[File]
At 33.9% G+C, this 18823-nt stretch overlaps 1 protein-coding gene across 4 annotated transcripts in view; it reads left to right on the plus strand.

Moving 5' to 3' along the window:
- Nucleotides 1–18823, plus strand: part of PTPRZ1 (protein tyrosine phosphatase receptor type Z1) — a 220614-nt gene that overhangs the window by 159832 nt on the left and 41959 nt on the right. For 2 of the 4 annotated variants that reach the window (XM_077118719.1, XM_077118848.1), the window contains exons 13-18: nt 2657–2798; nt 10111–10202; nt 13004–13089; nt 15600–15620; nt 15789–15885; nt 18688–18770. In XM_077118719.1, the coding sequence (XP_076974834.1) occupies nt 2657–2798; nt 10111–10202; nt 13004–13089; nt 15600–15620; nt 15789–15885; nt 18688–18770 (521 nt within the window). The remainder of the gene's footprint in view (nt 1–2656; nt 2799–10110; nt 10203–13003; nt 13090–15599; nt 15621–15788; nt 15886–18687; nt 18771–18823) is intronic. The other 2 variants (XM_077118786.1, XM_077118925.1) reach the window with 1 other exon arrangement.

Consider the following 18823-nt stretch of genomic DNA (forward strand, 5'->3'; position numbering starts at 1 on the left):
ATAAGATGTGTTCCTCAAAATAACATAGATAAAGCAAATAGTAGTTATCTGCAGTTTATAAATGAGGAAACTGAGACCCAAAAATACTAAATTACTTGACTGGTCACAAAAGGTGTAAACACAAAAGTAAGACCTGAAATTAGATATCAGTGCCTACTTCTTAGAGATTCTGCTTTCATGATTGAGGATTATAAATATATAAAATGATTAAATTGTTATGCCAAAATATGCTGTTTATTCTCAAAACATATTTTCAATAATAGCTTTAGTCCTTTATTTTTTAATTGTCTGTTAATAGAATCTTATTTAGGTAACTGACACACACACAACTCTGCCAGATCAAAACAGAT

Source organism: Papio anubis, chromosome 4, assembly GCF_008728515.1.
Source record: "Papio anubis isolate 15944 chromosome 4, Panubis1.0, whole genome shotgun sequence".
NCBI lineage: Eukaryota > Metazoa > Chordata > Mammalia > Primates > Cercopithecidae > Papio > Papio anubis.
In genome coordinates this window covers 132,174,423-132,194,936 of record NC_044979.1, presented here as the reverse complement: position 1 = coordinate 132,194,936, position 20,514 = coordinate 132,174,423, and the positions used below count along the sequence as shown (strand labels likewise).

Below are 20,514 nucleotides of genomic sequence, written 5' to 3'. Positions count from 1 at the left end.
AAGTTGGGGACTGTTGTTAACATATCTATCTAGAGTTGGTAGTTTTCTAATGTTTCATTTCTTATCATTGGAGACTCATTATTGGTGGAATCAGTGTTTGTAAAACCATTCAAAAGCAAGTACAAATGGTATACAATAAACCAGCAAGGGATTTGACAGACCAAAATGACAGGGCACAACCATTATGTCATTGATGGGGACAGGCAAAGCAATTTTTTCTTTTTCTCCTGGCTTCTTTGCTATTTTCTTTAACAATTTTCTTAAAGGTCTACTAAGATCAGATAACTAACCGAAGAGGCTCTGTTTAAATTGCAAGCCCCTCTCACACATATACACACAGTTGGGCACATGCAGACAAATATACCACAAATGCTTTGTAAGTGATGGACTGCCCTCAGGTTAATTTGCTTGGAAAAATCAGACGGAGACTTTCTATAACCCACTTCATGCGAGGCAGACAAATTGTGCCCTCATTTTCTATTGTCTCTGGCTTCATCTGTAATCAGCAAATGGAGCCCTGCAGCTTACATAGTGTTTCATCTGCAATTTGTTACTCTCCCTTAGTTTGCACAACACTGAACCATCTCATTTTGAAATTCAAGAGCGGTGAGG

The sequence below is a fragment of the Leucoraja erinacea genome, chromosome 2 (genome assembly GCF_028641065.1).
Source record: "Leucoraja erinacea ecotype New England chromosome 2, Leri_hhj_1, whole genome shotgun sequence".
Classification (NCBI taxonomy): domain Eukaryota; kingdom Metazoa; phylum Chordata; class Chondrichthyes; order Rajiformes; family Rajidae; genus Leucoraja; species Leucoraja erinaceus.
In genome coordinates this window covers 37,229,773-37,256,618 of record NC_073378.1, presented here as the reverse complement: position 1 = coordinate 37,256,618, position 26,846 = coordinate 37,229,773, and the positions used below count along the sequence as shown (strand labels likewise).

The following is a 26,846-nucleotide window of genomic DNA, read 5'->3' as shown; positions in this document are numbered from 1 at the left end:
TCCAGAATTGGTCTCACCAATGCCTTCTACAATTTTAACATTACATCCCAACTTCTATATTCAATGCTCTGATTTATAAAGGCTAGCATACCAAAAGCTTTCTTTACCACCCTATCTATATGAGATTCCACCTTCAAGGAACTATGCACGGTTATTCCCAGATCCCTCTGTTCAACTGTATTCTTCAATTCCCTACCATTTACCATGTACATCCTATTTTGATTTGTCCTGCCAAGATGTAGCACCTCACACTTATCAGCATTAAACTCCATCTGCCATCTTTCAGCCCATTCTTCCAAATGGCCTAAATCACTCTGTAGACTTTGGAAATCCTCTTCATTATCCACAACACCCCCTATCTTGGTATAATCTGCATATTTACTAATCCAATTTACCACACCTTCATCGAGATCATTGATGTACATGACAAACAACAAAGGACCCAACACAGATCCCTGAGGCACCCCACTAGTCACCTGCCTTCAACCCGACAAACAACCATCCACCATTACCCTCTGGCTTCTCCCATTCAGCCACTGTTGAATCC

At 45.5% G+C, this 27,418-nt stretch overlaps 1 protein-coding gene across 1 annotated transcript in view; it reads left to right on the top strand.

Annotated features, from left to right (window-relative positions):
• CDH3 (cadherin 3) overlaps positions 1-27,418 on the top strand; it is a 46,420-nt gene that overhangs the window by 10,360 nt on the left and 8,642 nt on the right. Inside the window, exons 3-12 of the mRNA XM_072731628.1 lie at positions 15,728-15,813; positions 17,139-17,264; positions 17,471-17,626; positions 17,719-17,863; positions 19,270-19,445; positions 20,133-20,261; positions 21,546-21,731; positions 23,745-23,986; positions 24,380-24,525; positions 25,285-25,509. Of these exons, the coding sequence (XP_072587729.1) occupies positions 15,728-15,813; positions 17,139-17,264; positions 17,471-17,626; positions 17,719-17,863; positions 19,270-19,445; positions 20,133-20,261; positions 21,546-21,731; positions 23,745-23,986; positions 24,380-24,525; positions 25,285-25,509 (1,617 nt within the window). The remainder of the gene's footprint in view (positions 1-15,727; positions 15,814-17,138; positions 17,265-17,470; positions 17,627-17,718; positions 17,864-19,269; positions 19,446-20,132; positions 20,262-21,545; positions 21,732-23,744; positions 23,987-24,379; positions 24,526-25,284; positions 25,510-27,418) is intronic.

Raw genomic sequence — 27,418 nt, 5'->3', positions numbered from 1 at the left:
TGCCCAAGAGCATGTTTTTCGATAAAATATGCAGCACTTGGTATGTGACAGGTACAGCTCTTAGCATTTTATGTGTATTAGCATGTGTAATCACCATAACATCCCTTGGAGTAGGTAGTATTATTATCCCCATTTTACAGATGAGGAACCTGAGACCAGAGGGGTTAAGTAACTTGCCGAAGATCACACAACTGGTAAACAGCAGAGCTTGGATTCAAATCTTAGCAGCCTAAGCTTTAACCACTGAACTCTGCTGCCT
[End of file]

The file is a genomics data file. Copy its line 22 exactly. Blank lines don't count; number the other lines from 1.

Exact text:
TGCCCAAGAGCATGTTTTTCGATAAAATATGCAGCACTTGGTATGTGACAGGTACAGCTCTTAGCATTTTATGTGTATTAGCATGTGTAATCACCATAACATCCCTTGGAGTAGGTAGTATTATTATCCCCATTTTACAGATGAGGAACCTGAGACCAGAGGGGTTAAGTAACTTGCCGAAGATCACACAACTGGTAAACAGCAGAGCTTGGATTCAAATCTTAGCAGCCTAAGCTTTAACCACTGAACTCTGCTGCCT